The Sun will NOT rise tomorrow…

 

We all experience alcohol differently. Some people become angry, others happy as they come out of their shell and let loose.

 

Maybe it’s just my age, but I have discovered recently that I become philosophical after a few drinks.

The other day I was sharing a terrific Japanese whiskey with a good mate and upon pouring our 4th shot, I asked him…..’what can you say with absolute certainty is TRUE that cannot be argued?’

 

His face went blank for what was probably only 20 seconds but felt way longer, then lighting up with excitement he announced…..’the Sun will rise in the morning’.

 

Fast forward 45mins of heated discussion and many more shots of whiskey, and here is where we got to, less the slurring.

 

If we left my lounge room and jumped in a rocket ship and travelled 300,000 kms into space, parking ourselves facing the Sun….what would we see?

 

We would see the Sun right? Not rising, not setting just doing what the Sun does, shining. However, our perspective from Earth is that it rises and it sets.

 

The point is your perception of something may seem right to you, but you could be seriously wrong.

 

The big fear globally right now is recession. With the inflation number in Australia just hitting 6.1%, the highest level in more than 20 years, the media everywhere is focused on how high interest rates will need to be pushed up in order to drive the economy backwards into recession.

 

It’s important to understand that prices of everything have risen a lot, but not because of an over heating economy, where the demand for goods & services overtakes businesses ability to supply them.

The rise this time is purely due to disruptions caused by the pandemic. This, plus the Russia/Ukraine situation have caused one-off price rises  which will eventually return to normal.

 

So while it’s true interest rates could not stay at near zero forever, be careful about what you believe they will do moving in the other direction. We might see the peak of this raising cycle quicker than the media would like you to believe.

 

And then those that rushed in the last few weeks to lock in very high 5 year fixed rates on their mortgage might realise that not everything we believe is true.

 

Kiril Ruvinsky

stamp-duty-explained

If you’ve never bought property before, you may not understand what stamp duty is.

In a nutshell, stamp duty is a tax. It’s not very exciting, but it’s one of those things that goes hand in hand with purchasing a property.

Navigating stamp duty can be tricky.

In this article, we explain what stamp duty is, how much it costs, recent changes and why you may have to pay it.

What is stamp duty?

Stamp duty is a charge applied by state governments on transactions relating to the transfer of land or property.

When you buy a property, it’s usually paid upfront as a one-off fee, so you need to budget for it in addition to your loan deposit.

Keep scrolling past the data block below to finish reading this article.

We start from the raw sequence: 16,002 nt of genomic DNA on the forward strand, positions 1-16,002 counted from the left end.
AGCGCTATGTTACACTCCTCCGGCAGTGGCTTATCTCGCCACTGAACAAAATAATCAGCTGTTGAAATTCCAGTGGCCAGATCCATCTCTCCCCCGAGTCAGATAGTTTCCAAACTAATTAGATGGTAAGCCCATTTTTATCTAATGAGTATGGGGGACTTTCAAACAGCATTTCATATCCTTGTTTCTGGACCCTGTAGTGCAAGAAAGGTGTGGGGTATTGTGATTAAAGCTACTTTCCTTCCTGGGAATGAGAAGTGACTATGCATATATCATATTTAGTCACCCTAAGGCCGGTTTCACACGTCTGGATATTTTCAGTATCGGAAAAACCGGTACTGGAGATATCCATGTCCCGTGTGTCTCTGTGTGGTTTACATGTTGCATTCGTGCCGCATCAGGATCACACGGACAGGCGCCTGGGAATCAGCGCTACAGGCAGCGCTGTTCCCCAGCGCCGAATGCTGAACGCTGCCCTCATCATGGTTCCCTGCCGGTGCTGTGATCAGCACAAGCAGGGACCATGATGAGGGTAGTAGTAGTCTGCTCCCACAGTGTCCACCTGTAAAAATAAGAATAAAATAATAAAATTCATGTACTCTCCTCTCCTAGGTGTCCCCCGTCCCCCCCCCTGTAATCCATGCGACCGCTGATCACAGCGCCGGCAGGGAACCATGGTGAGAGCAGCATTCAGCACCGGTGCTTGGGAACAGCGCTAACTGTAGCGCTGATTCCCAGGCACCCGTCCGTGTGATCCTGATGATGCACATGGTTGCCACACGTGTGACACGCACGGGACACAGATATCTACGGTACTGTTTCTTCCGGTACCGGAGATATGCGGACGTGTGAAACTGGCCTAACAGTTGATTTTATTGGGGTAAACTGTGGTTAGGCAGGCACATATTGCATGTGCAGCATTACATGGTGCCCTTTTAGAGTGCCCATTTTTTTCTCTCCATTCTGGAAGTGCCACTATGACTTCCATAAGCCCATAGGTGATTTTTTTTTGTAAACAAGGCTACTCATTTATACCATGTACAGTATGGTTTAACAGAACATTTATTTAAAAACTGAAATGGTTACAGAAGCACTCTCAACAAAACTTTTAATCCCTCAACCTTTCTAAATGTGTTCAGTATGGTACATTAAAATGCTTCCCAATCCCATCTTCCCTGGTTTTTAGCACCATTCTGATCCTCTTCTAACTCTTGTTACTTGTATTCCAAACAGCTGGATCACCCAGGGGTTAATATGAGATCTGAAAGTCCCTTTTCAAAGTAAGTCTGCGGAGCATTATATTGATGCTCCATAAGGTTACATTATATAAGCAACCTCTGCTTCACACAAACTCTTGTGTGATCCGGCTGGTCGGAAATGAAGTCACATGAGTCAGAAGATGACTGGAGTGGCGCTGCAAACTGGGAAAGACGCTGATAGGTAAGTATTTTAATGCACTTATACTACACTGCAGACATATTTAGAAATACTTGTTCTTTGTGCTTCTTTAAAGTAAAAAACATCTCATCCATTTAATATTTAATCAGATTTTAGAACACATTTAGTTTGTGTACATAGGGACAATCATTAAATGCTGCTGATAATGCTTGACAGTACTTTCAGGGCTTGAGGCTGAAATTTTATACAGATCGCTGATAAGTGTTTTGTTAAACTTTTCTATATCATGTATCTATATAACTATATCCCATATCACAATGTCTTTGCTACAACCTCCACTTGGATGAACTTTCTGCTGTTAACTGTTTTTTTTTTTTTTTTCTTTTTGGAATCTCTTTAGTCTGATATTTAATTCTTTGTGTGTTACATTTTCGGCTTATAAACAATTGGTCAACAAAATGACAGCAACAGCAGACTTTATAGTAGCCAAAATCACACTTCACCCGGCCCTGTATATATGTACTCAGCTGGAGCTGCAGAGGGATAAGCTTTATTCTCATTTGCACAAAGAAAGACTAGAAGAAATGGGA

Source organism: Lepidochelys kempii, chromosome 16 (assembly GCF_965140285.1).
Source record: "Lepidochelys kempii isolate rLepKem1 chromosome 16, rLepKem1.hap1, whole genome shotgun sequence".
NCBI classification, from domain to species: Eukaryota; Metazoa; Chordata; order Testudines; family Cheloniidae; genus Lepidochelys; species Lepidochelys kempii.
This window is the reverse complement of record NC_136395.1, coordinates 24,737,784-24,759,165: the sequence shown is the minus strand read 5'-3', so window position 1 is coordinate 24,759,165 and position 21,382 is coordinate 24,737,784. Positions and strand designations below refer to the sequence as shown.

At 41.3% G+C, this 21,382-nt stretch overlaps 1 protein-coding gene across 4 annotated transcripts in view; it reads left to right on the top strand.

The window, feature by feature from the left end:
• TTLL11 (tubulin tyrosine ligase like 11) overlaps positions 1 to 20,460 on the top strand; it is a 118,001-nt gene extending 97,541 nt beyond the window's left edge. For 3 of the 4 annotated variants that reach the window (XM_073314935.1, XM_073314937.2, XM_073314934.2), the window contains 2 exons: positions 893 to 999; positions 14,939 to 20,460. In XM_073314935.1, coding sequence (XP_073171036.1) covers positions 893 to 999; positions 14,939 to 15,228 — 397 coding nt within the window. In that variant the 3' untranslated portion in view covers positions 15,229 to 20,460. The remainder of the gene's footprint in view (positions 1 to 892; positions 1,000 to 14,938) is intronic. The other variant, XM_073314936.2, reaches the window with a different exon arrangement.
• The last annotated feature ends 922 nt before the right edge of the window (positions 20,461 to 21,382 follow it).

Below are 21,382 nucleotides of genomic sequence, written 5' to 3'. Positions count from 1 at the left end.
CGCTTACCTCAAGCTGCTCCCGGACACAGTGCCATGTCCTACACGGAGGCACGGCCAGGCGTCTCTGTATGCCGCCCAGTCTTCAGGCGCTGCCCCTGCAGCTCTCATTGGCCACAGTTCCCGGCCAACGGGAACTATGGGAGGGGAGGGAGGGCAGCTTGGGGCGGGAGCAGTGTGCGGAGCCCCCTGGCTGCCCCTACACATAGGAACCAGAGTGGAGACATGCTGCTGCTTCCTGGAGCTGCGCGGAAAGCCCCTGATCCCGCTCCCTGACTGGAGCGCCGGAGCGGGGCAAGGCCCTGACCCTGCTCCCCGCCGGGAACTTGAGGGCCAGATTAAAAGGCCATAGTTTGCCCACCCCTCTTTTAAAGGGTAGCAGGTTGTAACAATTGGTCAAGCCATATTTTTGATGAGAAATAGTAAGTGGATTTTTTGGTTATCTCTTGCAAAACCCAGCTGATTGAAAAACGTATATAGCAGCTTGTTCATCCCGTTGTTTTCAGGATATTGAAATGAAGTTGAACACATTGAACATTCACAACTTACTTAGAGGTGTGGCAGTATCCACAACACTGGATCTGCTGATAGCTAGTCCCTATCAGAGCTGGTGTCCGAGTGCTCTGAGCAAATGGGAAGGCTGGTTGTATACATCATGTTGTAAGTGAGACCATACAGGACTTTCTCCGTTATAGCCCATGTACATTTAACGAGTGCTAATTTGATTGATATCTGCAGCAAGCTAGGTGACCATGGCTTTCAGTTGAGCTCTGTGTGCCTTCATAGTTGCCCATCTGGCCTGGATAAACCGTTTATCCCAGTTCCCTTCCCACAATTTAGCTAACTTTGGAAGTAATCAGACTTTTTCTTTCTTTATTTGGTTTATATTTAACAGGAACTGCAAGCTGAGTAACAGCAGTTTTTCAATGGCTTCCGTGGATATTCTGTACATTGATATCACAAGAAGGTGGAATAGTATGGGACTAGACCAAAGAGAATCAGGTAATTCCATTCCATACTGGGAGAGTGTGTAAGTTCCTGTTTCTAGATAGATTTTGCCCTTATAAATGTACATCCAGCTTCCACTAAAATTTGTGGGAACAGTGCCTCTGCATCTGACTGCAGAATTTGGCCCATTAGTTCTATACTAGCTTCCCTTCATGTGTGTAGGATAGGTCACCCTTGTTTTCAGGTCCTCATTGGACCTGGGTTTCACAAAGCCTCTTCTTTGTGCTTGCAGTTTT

How much is stamp duty?

Stamp duty is calculated as a percentage of your property’s purchase price. However, the amount also depends on a few factors – which state or territory your property is in, the property type and the type of buyer you are.

If you’re a first home buyer and meet certain requirements, you may be entitled to stamp duty concessions or exemptions on homes up to a certain value (more on this shortly).

Examples of stamp duty by state/territory

There are a few stamp duty calculators online that can help take the guesswork out of budgeting for a property.

Using this calculator as an example, if you bought a $700,000 established home as a primary residence and you were not a first home buyer, you may expect to pay the following in stamp duty:

State/Territory Estimated stamp duty
VIC $38,911
SA $38,626
NT $34,954
WA $27,757
TAS $27,105
NSW $27,002
QLD $19,668
ACT $19,571

What are the concessions/exemptions in my state?

Depending on the state or territory, there may be different concessions or exemptions available to certain types of buyers (particularly first home buyers).

As an example, if you’re a first home buyer purchasing a home in Victoria for $600,000 or less, you may be entitled to a full stamp duty exemption. If the property is between $600,001 and $750,000, the stamp duty is tapered.

In NSW, the First Home Buyer Assistance scheme (FHBAS) allows first home buyers to receive a concessional rate on stamp duty if they buy a new home valued at between $800,000 and $1 million or an existing home valued at between $650,000 and $800,000.

First home buyers may be exempt from paying stamp duty altogether if they buy a new home valued at less than $800,000 or an existing home valued at less than $650,000.

Meanwhile, the NSW government looks set to move ahead with reforms that would give eligible first-home buyers the option to either pay stamp duty upfront or opt into an annual property tax. The scheme would be applicable to homes up to the value of $1.5 million and be available from January 16, 2023.

To find out more about the stamp duty concessions or exemptions in your state or territory, speak to us.

Budgeting for stamp duty